DMCA notices have to be sent in a variety of formats, including email, form, fax and mailing. Likewise, if you’re the host, you will be receiving the notices in all of those formats and you have to be prepared to process them accordingly. This requires manpower, time and money.
Rather than messing around with all of the formats and dealing with all of the varied contact information, a standard, streamlined way to receive DMCA notices could save everyone time and money. Requiring all DMCA notices to be sent in the same way, such a consistent form or a template email, would streamline the sending of notices.
Combine that with requirements on the host as to how they should accept notices, possibly setting up an exchange system for sending notices via a central repository, filers would know just how to send a notice to a host and hosts would receive notices in a predictable, guaranteed-complete manner that would make processing easier.
In the end, reducing the burden of the DMCA, while preserving its function, requires a combination of reducing DMCA notices (including reducing the amount that need to be sent and the amount of false ones sent) and reducing the burden of each individual notice.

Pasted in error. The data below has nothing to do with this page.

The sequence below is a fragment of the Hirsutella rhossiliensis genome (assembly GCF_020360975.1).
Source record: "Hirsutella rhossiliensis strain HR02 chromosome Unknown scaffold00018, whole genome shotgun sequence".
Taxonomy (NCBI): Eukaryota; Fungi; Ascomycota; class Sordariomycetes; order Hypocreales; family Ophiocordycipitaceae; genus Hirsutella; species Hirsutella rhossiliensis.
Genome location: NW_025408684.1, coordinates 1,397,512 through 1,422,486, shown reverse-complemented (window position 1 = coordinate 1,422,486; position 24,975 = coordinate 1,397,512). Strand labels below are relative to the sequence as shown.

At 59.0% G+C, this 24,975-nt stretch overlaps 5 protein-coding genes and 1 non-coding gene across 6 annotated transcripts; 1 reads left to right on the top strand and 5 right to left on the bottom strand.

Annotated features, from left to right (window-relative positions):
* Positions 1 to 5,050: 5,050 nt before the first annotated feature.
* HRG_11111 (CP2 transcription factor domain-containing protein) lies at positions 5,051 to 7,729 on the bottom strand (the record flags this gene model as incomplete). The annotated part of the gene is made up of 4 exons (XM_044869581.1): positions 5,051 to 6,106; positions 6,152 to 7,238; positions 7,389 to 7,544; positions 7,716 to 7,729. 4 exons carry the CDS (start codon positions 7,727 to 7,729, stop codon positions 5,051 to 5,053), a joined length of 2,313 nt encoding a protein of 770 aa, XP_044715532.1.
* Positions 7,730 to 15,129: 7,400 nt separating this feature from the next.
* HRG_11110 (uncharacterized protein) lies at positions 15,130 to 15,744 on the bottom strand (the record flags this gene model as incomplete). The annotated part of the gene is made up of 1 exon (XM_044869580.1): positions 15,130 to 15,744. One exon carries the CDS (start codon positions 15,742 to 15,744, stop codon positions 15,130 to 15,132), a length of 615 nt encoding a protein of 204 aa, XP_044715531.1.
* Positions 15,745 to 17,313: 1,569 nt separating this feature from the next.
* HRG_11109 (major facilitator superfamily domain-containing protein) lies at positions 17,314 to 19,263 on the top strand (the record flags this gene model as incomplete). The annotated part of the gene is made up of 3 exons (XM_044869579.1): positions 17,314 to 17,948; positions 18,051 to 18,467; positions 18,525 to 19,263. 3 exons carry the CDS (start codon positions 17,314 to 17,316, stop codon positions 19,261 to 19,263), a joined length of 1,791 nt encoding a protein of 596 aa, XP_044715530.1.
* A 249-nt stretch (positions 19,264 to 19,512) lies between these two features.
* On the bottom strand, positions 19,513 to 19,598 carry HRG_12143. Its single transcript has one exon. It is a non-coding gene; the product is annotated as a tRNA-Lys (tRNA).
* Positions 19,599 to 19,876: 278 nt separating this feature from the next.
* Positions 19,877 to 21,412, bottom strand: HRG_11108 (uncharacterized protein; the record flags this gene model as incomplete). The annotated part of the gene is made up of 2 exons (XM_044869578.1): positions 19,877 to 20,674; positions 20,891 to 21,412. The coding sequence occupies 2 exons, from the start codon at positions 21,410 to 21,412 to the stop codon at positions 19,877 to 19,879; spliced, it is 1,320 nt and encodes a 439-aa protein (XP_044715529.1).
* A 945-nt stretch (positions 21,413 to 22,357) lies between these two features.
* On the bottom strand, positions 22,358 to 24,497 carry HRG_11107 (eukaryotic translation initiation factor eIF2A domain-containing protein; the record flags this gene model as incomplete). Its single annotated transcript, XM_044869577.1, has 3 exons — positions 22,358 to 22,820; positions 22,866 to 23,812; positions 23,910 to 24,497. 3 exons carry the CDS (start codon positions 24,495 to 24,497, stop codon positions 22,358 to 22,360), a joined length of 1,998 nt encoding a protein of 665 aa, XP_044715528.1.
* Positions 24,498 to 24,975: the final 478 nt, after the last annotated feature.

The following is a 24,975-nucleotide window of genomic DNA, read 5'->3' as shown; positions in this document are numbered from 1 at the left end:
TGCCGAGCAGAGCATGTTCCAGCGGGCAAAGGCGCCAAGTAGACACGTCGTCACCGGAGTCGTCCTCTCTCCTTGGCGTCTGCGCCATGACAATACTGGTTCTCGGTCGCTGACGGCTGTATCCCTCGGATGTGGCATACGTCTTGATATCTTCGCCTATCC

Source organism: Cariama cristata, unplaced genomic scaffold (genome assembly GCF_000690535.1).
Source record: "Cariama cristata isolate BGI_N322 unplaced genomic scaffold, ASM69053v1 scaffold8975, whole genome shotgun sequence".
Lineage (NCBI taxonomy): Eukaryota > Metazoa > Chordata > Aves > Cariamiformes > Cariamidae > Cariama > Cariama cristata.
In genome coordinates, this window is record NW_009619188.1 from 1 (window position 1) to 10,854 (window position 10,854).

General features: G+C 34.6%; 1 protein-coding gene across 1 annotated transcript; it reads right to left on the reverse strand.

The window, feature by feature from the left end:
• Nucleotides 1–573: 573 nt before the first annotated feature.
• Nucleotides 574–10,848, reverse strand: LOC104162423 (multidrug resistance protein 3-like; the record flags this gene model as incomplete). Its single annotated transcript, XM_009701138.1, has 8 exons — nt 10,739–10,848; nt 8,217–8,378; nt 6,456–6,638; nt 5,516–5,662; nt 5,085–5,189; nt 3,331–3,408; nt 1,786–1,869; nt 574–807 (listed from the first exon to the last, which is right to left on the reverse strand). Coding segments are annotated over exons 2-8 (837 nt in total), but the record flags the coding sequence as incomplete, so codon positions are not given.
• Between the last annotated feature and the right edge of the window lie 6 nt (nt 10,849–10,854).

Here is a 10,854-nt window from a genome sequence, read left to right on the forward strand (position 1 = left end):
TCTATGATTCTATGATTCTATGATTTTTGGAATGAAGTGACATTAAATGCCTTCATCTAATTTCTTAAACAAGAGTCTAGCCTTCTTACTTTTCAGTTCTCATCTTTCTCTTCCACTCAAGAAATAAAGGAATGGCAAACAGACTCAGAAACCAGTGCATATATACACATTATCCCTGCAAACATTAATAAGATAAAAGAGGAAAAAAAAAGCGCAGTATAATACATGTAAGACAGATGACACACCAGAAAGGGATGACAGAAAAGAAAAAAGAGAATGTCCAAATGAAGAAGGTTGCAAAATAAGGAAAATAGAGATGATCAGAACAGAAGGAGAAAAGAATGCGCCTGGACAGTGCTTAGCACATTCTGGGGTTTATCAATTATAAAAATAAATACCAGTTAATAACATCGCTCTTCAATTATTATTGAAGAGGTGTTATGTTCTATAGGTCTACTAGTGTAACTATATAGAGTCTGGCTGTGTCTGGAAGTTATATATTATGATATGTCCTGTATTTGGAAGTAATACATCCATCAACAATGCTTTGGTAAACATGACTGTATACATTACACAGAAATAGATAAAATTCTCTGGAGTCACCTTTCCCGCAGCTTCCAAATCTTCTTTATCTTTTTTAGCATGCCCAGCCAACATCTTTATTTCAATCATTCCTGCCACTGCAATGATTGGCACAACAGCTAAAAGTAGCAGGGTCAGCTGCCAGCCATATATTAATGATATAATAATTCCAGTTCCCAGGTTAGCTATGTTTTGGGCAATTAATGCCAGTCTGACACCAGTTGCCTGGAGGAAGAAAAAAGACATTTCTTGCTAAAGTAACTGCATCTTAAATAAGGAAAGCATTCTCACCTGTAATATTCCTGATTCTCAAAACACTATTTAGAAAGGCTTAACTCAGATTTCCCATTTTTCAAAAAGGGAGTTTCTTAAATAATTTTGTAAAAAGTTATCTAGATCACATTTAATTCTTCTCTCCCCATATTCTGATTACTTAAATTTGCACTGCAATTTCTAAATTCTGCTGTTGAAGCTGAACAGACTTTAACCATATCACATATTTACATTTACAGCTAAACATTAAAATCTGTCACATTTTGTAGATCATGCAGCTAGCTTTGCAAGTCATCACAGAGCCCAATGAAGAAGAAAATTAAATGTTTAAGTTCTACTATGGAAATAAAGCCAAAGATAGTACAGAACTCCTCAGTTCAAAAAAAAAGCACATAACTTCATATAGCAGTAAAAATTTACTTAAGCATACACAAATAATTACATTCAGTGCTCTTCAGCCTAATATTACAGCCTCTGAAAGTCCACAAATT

However, sadly, even if all of these changes were implemented tomorrow, the total burden wouldn’t go down much or at least wouldn’t stay down for long.
The reason is that the growth of DMCA notices will keep pace with the growth of the Web. If the Web keep growing, so will infringement and so will the number of notices.
So, while legislative solutions can help, they’ll only be truly effective when combined with technology. However, that is going to require a cooperative effort between hosts and copyright holders. Unfortunately, though some sites, like YouTube, are willing to provide such cooperation and are large enough to warrant it from the viewpoint of major copyright holders, the majority of hosts aren’t in that position.
Because of that, unless the Web becomes drastically more centralizes, which would be unappealing for other reason, creating major change or improvements in the DMCA process is going to be a long, difficult road.